A more statistical approach by Lewis and Jenkins (in press) relates the mean length of Upper Miocene to Recent populations of the foraminifer (shelled protozoan) Nonionellina flemingi (Vella) to temperature. The relationship in the Recent is apparently non genetic and mean length of tests is an inverse exponential function of the temperature at which the animals lived. The species has been abundant in muddy shelf sediments around New Zealand since the Upper Miocene. Assuming an identical length / temperature relationship since then it is possible, from the changes of mean length with time in the same area, to elucidate the Plio-Pleistocene climate changes. Some two dozen samples, rich in N. flemingi from the Upper Cainozoic of the Wairarapa and Wanganui Basins were compared. All of the populations have a mean size greater than Recent samples from the same area. It is therefore suggested that all of these populations lived in water cooler than that which exists in the same latitude today. In samples from the Waipipian, Uppermost Waitoraran, Upper Okehuan and Lower Castlecliffian (Fig. 1) the mean lengths were greater than that of the present population on Campbell Island. These measurements are not comparable with Recent data and it can only be assumed that conditions during these times were cooler than they are at Campbell Island today. A cool Waipipian is in agreement with the planktonic foraminiferal evidence of Jenkins (1967). Both are at variance with the Molluscan evidence of Fleming (1953). All workers agree page 65 on cool conditions at some stage in the Hautawan although present evidence suggests that the major cooling was immediately prior to this stage.
All methods of estimating paleotemperature assume a particular process has been constant with time, all require a knowledge of animal ecology and hydrology which is rarely available. The normal paleontological technique for assessing paleo-temperatures is to compare the distribution of ancient forms with the distribution of comparable Recent material. When a whole fossil fauna is compared to a Recent one this is probably the most accurate method available. An element of doubt is obviously included when conclusions must be drawn from one or two “temperature sensitive’ species, particularly when the species are no longer extant. If a fossil species is still living, its present distribution may be restricted for reasons completely unrelated to temperature; for instance shallow water or terrestrial forms which became extinct in New Zealand during the Pleistocene can not recolonise the area from Australia or the islands to the north because an expanse of deep water is an effective barrier. An extinct form can be assumed to have a temperature tolerance within that of living representatives of the species, genus or family. However, tigers, rhinoceros and elephants, all thought of as tropical groups, had large “woolly’ forms adapted to cold Pleistocene conditions. Separate races or species must have been adapted to a different environment, possibly different temperature environment.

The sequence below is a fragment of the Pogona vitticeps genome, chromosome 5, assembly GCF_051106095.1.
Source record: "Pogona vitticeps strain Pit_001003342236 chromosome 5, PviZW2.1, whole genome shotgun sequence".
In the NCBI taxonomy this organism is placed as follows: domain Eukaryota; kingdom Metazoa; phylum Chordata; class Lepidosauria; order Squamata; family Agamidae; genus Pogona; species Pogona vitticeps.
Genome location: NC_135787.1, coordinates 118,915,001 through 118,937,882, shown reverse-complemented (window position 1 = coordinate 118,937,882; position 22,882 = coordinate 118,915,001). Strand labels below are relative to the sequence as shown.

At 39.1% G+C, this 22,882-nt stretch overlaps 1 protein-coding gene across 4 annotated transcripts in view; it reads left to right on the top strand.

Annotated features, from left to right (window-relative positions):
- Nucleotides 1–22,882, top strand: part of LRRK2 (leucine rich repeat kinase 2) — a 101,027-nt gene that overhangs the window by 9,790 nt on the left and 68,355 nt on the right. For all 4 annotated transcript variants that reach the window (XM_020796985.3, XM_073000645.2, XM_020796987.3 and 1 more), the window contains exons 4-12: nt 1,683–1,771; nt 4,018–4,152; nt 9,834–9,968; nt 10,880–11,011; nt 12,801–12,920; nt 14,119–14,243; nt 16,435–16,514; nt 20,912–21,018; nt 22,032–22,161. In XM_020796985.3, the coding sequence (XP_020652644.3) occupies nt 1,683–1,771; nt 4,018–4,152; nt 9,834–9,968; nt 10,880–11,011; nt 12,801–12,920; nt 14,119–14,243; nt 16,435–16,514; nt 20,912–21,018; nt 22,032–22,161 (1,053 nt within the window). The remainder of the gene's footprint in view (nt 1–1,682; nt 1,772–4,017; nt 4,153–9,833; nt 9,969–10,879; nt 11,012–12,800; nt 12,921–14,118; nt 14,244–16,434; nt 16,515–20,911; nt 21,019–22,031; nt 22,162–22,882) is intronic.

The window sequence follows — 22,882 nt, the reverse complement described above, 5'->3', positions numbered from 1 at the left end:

An alternative method of estimating palaeotemperatures using oxygen isotopes still involves many practical difficulties including secondary addition of material, recrystalization, processing of the sample (Wiseman, 1966). Salinity as well as temperature will affect the isotope ratio (Shackleton, 1967). Interpretation must involve a knowledge of the ecology of the beast whose shell is being used.
Geographical variation of a species is an inevitable result of variation of environment. Steady gradation (or clines) are usually due to climatic factors particularly temperature; irregular changes to local habitat, food or predators. Obviously local effects can be superimposed on the wider climatic effects. In the case of shallow water marine animals changes of salinity will often have a drastic local effect. Bradshaw (1957, 1961) has shown that extremes of salinity as well as food supply, can have the same effect on foraminifers as reduced temperatures. However abnormal salinities will produce distinctive total faunas. If the climatic effect on a single species is being studied the number of variables must be kept to a minimum and samples from brackish and other unusual environments must be ignored.